I talked to her on the phone this morning. She was surprised that Christmas was coming, and asked me how my two little boys are doing. She told me that she had a lovely Christmas dinner at Hildegard’s house (but she was thinking of years past). She told me three times that this was the first year she didn’t have a tree. She is foggy and tired, her memories twisted and tangled in her mind, no sense between morning and afternoon. Days have lost their shape and form, their moments bleeding into one another with no distinction.
So I asked her about Christmas in Sweden, when she was a girl. She described standing at the stove, stirring constantly so the milky sweet rice porridge would not burn. She described the difficulty of having to wait while the dishes were done, and supper was cleaned up. She described the candles on the tree, and running into the big room where mother and father sat by the tree, handing out wrapped packages one at a time. Children singing before they received their gifts. Unwrapping beautiful things, blouses sewn by mother, black handknit stockings that rose past the knee. Sometimes, she said, there were candies.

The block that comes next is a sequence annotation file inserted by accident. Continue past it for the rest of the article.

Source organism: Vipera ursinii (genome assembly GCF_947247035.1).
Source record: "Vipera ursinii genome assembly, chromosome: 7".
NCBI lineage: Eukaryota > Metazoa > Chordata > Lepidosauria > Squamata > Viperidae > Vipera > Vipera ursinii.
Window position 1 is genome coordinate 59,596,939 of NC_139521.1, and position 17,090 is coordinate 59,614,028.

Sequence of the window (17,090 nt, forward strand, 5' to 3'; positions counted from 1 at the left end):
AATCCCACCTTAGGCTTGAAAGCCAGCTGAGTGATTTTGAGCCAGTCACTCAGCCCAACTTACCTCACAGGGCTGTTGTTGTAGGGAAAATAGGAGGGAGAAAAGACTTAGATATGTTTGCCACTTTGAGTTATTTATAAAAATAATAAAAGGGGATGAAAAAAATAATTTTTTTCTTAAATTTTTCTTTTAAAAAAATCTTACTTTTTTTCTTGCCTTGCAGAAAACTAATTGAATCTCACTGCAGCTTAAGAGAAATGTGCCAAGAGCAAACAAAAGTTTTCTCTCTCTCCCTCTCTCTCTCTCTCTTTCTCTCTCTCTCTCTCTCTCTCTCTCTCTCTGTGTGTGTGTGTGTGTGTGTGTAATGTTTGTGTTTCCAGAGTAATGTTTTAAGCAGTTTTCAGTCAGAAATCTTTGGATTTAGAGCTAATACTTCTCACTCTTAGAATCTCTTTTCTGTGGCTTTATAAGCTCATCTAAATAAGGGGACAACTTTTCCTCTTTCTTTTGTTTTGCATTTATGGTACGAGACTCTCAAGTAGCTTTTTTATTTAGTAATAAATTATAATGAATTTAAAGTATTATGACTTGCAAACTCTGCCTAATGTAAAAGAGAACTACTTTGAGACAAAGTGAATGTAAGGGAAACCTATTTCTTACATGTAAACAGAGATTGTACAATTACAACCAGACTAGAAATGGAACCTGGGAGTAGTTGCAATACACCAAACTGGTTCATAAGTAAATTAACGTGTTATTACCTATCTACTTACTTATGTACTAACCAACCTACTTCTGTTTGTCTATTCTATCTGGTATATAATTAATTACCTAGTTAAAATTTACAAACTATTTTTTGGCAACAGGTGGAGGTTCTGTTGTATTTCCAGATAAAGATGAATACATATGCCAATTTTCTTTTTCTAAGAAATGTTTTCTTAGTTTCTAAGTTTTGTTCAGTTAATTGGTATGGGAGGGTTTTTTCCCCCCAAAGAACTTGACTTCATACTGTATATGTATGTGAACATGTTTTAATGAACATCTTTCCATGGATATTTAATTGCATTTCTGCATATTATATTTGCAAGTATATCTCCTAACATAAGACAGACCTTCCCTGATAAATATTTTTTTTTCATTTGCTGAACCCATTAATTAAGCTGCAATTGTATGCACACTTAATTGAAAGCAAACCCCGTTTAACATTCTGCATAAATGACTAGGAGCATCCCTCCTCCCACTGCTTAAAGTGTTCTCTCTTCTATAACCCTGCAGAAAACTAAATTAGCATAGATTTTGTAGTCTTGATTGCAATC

And she told me of the shelf where mother kept the copper pots. The black bottoms on the pots, and how beautiful the copper looked when it was polished. She spoke of learning, at 8 years old, that if she offered to polish the pots with the red powder, she would be allowed to stay up later to do the job.
She was a child long ago, and yet the wrappings on the floor by the Christmas tree were scattered around the room, just as the wrappings will scatter here on Christmas morning, eighty-nine years later.
Those memories, those gifts of time and place, of childhood are preserved in her mind, even as the details of whether it is December now, or July tangle around in her head. This morning I received those memories as a gift, as a story to give my own.